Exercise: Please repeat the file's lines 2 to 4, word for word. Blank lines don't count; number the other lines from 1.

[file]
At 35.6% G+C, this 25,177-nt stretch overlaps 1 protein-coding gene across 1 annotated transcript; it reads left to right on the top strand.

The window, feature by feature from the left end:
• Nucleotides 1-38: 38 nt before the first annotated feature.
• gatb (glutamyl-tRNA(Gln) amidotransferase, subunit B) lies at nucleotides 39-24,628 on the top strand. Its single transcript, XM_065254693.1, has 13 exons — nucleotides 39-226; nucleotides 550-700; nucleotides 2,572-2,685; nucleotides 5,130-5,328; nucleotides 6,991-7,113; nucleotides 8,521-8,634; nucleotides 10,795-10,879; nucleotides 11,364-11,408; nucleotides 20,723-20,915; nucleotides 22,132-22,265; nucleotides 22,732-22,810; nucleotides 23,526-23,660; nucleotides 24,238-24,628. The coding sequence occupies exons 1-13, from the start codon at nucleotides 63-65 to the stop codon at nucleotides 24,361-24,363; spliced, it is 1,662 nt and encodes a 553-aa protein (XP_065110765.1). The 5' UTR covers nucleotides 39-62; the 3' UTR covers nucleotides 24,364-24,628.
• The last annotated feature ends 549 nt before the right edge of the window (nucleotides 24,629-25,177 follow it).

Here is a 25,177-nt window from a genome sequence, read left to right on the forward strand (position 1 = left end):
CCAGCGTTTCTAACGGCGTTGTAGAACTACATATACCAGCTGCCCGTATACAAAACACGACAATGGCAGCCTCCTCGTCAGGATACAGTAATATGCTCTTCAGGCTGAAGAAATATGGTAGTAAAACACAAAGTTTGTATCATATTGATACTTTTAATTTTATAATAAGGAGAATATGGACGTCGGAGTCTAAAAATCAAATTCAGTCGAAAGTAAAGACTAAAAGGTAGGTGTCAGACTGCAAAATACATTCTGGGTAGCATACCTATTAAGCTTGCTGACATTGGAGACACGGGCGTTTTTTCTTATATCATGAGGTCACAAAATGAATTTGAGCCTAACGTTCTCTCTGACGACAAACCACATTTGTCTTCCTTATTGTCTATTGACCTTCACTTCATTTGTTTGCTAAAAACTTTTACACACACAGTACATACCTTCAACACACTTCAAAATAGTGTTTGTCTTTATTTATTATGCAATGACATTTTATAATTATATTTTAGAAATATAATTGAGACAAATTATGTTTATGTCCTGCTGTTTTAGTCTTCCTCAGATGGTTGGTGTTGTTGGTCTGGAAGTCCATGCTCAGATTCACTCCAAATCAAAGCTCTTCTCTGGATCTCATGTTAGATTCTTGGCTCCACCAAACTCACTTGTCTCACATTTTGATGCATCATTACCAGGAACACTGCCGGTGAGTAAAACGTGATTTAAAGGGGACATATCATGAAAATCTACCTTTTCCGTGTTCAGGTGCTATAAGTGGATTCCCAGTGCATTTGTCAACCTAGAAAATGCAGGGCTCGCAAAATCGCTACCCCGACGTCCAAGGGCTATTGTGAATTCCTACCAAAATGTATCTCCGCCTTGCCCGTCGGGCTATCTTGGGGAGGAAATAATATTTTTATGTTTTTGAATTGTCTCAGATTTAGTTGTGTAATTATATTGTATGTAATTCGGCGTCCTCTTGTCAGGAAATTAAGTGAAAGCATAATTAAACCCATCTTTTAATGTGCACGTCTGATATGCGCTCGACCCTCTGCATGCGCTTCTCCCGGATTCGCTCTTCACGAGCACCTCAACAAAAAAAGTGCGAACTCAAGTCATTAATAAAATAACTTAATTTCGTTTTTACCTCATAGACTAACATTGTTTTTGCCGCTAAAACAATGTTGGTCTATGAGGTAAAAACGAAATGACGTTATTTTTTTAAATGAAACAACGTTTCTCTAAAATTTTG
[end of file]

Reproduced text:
The window, feature by feature from the left end:
• Nucleotides 1-38: 38 nt before the first annotated feature.
• gatb (glutamyl-tRNA(Gln) amidotransferase, subunit B) lies at nucleotides 39-24,628 on the top strand. Its single transcript, XM_065254693.1, has 13 exons — nucleotides 39-226; nucleotides 550-700; nucleotides 2,572-2,685; nucleotides 5,130-5,328; nucleotides 6,991-7,113; nucleotides 8,521-8,634; nucleotides 10,795-10,879; nucleotides 11,364-11,408; nucleotides 20,723-20,915; nucleotides 22,132-22,265; nucleotides 22,732-22,810; nucleotides 23,526-23,660; nucleotides 24,238-24,628. The coding sequence occupies exons 1-13, from the start codon at nucleotides 63-65 to the stop codon at nucleotides 24,361-24,363; spliced, it is 1,662 nt and encodes a 553-aa protein (XP_065110765.1). The 5' UTR covers nucleotides 39-62; the 3' UTR covers nucleotides 24,364-24,628.